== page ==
Next: Algebra Up: Set Theory Previous: The Subset Constructor

## Intervals

Subsets of the integers of the form are especially useful. We call them intervals,  and they are defined as follows. First we define the symbol <= to mean ``less than or equal to'' with the following definition:

```        <x:int>\<=<y:int>==((<y><<x>)->void)}.
```
Now the concept of interval can be defined by
```        {<n:int>,...,<m:int>}=={x:int| <n><=x # x<=<m>}.
```
Using intervals we can define the concept of an array  a of type A as
```        a:{1,...,n}->A.
```

A very important concept in set theory is the concept of equal  cardinality. We shall use the term equipollent  to signify the type--theoretic analogue of equal cardinality. As in classical set theory, two types are equipollent if there are a pair of invertible functions between them. This is captured by the following definition.

```        <A:type> is equipollent with <B:type>==
(some ab:<A>-><B>.some ba:<B>-><A>.all x:<A>.all y:<B>.
ba(ab(x))=x in <A> &  ab(ba(y))=y in <B>)
```
In the constructive account, however, we must exhibit the two functions that establish equipollence, so it is not permissible to use the Schroeder--Bernstein theorem, for example, to establish equipollence. Thus equipollence is not identical to the classical notion of equal cardinality.

The following three Nuprl theorems express basic facts about equipollence.

```        >>all A:U1.  A is equipollent with A

>>all A:U1.all B:U1. A is equipollent with B =>
B is equipollent with A

>>all A:U1.all B:U1.all C:U1.
A is equipollent with B &
B is equipollent with C  =>
A is equipollent with C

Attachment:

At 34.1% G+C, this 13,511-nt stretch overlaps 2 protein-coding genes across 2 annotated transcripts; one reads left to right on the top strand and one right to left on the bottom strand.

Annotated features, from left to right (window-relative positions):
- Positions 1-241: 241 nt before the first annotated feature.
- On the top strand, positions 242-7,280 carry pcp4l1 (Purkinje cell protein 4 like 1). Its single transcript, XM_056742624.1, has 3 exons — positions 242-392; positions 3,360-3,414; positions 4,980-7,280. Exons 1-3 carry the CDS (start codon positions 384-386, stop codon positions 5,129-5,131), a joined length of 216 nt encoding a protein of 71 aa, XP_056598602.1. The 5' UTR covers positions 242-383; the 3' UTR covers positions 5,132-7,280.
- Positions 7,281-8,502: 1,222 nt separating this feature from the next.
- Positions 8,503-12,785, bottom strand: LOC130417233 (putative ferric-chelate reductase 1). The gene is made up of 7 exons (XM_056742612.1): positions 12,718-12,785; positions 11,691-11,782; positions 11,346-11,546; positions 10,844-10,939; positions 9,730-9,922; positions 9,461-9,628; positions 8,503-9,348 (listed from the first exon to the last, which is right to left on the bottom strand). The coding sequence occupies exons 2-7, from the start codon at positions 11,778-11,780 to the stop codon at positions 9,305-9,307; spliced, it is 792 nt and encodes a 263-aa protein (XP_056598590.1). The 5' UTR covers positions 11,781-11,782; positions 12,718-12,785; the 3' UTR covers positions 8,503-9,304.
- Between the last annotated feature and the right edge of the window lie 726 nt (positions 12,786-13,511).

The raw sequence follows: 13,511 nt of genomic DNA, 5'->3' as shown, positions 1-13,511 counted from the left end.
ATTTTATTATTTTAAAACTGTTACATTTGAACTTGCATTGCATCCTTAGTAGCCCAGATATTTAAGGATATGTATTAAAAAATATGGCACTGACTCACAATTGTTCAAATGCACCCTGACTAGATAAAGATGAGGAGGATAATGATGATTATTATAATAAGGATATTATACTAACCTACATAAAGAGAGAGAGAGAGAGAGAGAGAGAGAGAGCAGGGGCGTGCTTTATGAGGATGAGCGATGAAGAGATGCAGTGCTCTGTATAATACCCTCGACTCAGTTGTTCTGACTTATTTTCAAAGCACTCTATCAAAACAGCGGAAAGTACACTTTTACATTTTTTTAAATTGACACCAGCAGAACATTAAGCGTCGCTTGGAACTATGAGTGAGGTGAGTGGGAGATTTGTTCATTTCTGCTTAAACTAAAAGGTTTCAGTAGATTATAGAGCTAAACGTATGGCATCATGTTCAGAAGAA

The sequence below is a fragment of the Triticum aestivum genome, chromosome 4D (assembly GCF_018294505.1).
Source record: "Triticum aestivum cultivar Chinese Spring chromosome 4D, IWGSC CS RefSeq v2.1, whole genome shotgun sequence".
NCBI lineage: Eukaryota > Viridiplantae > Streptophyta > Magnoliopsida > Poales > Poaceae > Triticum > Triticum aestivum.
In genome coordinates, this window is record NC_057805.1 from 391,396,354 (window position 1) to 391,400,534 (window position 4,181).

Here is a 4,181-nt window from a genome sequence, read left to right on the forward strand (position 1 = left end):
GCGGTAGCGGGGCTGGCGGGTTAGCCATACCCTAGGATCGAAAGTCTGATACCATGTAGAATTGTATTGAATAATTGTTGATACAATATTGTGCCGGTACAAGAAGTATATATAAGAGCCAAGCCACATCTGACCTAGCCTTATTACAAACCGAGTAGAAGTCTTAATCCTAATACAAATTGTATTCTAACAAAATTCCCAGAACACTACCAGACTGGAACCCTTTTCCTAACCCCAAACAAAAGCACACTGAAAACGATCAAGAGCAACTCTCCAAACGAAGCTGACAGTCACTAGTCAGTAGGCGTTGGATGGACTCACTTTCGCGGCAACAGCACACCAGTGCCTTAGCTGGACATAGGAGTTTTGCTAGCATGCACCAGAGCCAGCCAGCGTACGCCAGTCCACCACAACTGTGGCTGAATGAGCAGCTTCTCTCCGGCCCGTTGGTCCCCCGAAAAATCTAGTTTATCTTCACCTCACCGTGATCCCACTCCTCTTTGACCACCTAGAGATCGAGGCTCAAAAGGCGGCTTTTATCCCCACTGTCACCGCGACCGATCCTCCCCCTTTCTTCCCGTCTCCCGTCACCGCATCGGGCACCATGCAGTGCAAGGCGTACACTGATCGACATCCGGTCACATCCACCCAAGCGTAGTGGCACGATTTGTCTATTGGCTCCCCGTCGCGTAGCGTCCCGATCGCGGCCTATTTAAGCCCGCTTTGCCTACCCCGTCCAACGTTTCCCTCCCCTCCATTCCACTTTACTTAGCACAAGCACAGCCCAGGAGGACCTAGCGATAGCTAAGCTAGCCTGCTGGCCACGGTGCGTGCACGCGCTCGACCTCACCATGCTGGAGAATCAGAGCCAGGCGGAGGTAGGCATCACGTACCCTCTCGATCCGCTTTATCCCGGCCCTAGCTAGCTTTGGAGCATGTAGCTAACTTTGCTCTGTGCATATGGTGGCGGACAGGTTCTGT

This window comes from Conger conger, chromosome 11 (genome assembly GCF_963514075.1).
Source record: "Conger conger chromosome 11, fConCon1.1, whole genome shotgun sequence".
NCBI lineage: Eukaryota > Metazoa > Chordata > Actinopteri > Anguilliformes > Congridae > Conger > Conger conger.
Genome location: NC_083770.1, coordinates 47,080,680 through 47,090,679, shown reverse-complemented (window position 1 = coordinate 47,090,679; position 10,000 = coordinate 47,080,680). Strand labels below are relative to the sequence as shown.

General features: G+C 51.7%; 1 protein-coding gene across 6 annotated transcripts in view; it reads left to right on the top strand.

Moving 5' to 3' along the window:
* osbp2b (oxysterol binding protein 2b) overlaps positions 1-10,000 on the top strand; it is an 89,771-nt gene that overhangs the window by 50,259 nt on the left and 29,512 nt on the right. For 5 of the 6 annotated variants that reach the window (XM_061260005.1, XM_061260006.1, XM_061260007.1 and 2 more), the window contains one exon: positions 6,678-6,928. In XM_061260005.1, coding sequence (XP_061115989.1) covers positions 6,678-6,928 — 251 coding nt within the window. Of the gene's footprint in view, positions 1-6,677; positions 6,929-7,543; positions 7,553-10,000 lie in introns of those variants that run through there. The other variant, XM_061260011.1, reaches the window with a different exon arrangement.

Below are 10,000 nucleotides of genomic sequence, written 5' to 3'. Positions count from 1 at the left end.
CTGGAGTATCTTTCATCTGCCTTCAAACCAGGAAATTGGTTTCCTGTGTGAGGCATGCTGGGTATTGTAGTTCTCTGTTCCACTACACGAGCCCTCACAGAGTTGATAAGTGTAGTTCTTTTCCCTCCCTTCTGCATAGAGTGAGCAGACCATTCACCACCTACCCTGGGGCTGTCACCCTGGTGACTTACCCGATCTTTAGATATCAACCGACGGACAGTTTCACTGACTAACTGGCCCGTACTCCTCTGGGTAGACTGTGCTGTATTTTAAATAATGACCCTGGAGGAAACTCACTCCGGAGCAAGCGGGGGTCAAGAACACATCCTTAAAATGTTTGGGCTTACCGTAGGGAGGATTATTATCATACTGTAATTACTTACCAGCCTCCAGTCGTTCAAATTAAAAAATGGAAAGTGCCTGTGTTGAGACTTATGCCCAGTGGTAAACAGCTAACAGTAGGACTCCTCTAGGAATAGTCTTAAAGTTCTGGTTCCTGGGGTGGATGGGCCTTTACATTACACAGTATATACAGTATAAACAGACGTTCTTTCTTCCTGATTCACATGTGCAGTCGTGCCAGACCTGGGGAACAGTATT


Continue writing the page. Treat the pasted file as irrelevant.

```

Using the notions of intervals and equipollence we can define the concept of a finite  type. We say that a type A is finite if and only if it is equipollent with some interval.

```        <A:type> is finite== some n:int.{1,...,n} is
equipollent with <A>
```
We say that n is the cardinality of A.

A nontrivial statement that can be made with the definitions introduced in this section is the pigeonhole  principle. The following Nuprl theorem expresses the principle.

```        >>all n:int.all m:int. all f:{1,...,m}->{1,...,n}.
0<n<m => some i,j:int.i<j & f(i)=f(j) in int
```
The proof of such a proposition in Nuprl will include a procedure which, given a function f from the interval to the interval with m > n, produces the values i and j for which . The constructive proof is considerably harder than the (trivial) proof of the classically interpreted pigeon--hole principle, but the information contained in the constructive proof is correspondingly much greater.

Next: Algebra Up: Set Theory Previous: The Subset Constructor

Richard Eaton
Thu Sep 14 08:45:18 EDT 1995